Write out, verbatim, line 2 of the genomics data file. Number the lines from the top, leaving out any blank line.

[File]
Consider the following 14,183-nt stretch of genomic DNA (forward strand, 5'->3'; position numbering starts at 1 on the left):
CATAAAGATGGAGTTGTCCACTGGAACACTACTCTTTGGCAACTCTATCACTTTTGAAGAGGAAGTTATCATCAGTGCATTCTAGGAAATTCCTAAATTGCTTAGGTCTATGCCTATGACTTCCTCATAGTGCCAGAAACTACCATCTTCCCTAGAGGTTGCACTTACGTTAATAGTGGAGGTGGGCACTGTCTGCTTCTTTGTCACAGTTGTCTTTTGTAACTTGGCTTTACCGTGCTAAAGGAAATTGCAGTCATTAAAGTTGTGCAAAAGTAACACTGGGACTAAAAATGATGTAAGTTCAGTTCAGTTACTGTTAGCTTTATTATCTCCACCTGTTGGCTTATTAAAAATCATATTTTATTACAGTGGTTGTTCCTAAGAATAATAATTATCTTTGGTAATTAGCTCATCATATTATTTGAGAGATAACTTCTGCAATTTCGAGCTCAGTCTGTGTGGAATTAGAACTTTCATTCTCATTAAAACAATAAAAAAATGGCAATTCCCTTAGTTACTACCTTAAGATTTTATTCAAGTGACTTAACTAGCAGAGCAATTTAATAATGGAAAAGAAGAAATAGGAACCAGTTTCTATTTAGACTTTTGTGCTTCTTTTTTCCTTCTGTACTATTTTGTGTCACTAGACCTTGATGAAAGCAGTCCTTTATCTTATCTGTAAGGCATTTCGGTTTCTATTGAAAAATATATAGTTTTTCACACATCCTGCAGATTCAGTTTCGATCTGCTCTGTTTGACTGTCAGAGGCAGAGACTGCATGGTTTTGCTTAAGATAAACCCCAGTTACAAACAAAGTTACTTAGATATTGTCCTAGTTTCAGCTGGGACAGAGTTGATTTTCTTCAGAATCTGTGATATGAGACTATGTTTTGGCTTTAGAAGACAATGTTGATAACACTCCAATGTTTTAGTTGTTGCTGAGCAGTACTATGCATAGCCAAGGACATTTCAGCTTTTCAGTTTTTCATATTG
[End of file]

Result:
CATAAAGATGGAGTTGTCCACTGGAACACTACTCTTTGGCAACTCTATCACTTTTGAAGAGGAAGTTATCATCAGTGCATTCTAGGAAATTCCTAAATTGCTTAGGTCTATGCCTATGACTTCCTCATAGTGCCAGAAACTACCATCTTCCCTAGAGGTTGCACTTACGTTAATAGTGGAGGTGGGCACTGTCTGCTTCTTTGTCACAGTTGTCTTTTGTAACTTGGCTTTACCGTGCTAAAGGAAATTGCAGTCATTAAAGTTGTGCAAAAGTAACACTGGGACTAAAAATGATGTAAGTTCAGTTCAGTTACTGTTAGCTTTATTATCTCCACCTGTTGGCTTATTAAAAATCATATTTTATTACAGTGGTTGTTCCTAAGAATAATAATTATCTTTGGTAATTAGCTCATCATATTATTTGAGAGATAACTTCTGCAATTTCGAGCTCAGTCTGTGTGGAATTAGAACTTTCATTCTCATTAAAACAATAAAAAAATGGCAATTCCCTTAGTTACTACCTTAAGATTTTATTCAAGTGACTTAACTAGCAGAGCAATTTAATAATGGAAAAGAAGAAATAGGAACCAGTTTCTATTTAGACTTTTGTGCTTCTTTTTTCCTTCTGTACTATTTTGTGTCACTAGACCTTGATGAAAGCAGTCCTTTATCTTATCTGTAAGGCATTTCGGTTTCTATTGAAAAATATATAGTTTTTCACACATCCTGCAGATTCAGTTTCGATCTGCTCTGTTTGACTGTCAGAGGCAGAGACTGCATGGTTTTGCTTAAGATAAACCCCAGTTACAAACAAAGTTACTTAGATATTGTCCTAGTTTCAGCTGGGACAGAGTTGATTTTCTTCAGAATCTGTGATATGAGACTATGTTTTGGCTTTAGAAGACAATGTTGATAACACTCCAATGTTTTAGTTGTTGCTGAGCAGTACTATGCATAGCCAAGGACATTTCAGCTTTTCAGTTTTTCATATTG